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Significance of Gravitational force

  1. Nov 10, 2012 #1
    Hello friends !
    I got confused in the point that how can a body exert a gravitational force on other body without coming in its physical contact ? Also please explain its mechanism or significance of gravitational force ?
    Last edited: Nov 10, 2012
  2. jcsd
  3. Nov 10, 2012 #2


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    welcome to pf!

    hello paras02! welcome to pf! :smile:

    in newtonian physics: same way an electric charge can exert a force on another charge without contact … by a field

    in einsteinian physics: there is no force, there is only the "warped" geometry of space-time :wink:
  4. Nov 11, 2012 #3
    Sorry I am unable to understand the answer given by you. Kindly clarify the question in more simple words.
  5. Nov 11, 2012 #4
    The simplest answer is "we don't know." We don't know why. What physicists have are equations that enables them/us to predict what matter will do.
  6. Nov 11, 2012 #5
    you may be corect but I am still not satisfied
    Last edited: Nov 11, 2012
  7. Nov 11, 2012 #6

    Vanadium 50

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    OK, so you're not satisfied. Sorry about that.
  8. Nov 11, 2012 #7


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    Physics is not about "why", it describes "how". Sometimes, the level of "how" is so deep that it looks like a reason, but it is just a more fundamental description how.
    "Why" is something for philosophy.
  9. Nov 11, 2012 #8
    Faraday pictured a way how to visualise 'action at a distance' by using the idea of a 'field'.
  10. Nov 15, 2012 #9
    sorry ! but science is based on proofs not on facts
  11. Nov 15, 2012 #10
    That is in fact Einsteinian mathematics. Just as in Newtonian physics, in Einsteinian physics the effect is described with a gravitational field. That implies that something physical exists in vacuum that mediates the effect. However, we still don't know much about its "mechanism" (perhaps something for the Quantum forum?).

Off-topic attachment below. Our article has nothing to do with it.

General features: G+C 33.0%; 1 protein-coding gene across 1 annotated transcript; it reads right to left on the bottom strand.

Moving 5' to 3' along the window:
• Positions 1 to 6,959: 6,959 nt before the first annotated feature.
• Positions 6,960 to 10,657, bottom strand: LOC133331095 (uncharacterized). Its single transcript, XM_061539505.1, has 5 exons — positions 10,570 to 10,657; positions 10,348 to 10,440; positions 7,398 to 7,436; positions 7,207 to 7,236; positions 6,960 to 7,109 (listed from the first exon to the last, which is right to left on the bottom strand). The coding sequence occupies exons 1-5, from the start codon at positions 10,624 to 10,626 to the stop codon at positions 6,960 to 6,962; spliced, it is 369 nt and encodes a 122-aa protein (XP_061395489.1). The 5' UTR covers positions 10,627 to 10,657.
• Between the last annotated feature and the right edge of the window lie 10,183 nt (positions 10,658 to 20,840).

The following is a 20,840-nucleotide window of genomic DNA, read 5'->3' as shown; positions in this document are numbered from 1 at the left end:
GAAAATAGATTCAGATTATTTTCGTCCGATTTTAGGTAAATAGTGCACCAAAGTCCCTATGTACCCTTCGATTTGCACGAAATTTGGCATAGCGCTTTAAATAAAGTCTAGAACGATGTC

As this is the classical forum, do you want to know "classical" explanations such as by Newton?
  12. Nov 15, 2012 #11


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    No, the only proofs that exist are mathematical proofs. I like wikipedia's definition of a fact:

    A fact (derived from the Latin factum, see below) is something that has really occurred or is actually the case. The usual test for a statement of fact is verifiability, that is whether it can be proven to correspond to experience. Standard reference works are often used to check facts. Scientific facts are verified by repeatable experiments.

    Science is based on empirical evidence being gathered and explained using models, which are themselves based on scientific theories. A scientific theory is:

    "a well-substantiated explanation of some aspect of the natural world, based on a body of facts that have been repeatedly confirmed through observation and experiment."[1][2] Scientists create scientific theories from hypotheses that have been corroborated through the scientific method, then gather evidence to test their accuracy. As with all forms of scientific knowledge, scientific theories are inductive in nature and do not make apodictic propositions; instead, they aim for predictive and explanatory force.

    For example we explain gravity in classical physics as a force, where the magnitude of the force is based on a mathematical formula. This has been verified as being accurate to a very high degree, and only General Relativity is able to predict things more accurately, which is why it is now considered the modern theory of gravity. The fact that gravity acts at a distance, while surprising to many, is nothing special. ALL forces act through a distance. Nothing ever actually "touches" anything else the way you imagine it when you get down to the very small scale of atoms and molecules. Atoms and molecules themselves are not even solid objects. (In the normal everyday sense of "solid" that most people think of)
  13. Nov 15, 2012 #12
    Science is based on facts. Mathematical relations that have been proved under certain assumptions may be used. But scientists can't prove that those assumptions are correct.

    So natural science can never really prove anything. It's pragmatic: things are used because they work, or not used because they don't work.
  14. Nov 16, 2012 #13
    i agree
  15. Nov 16, 2012 #14
    Thank you guys
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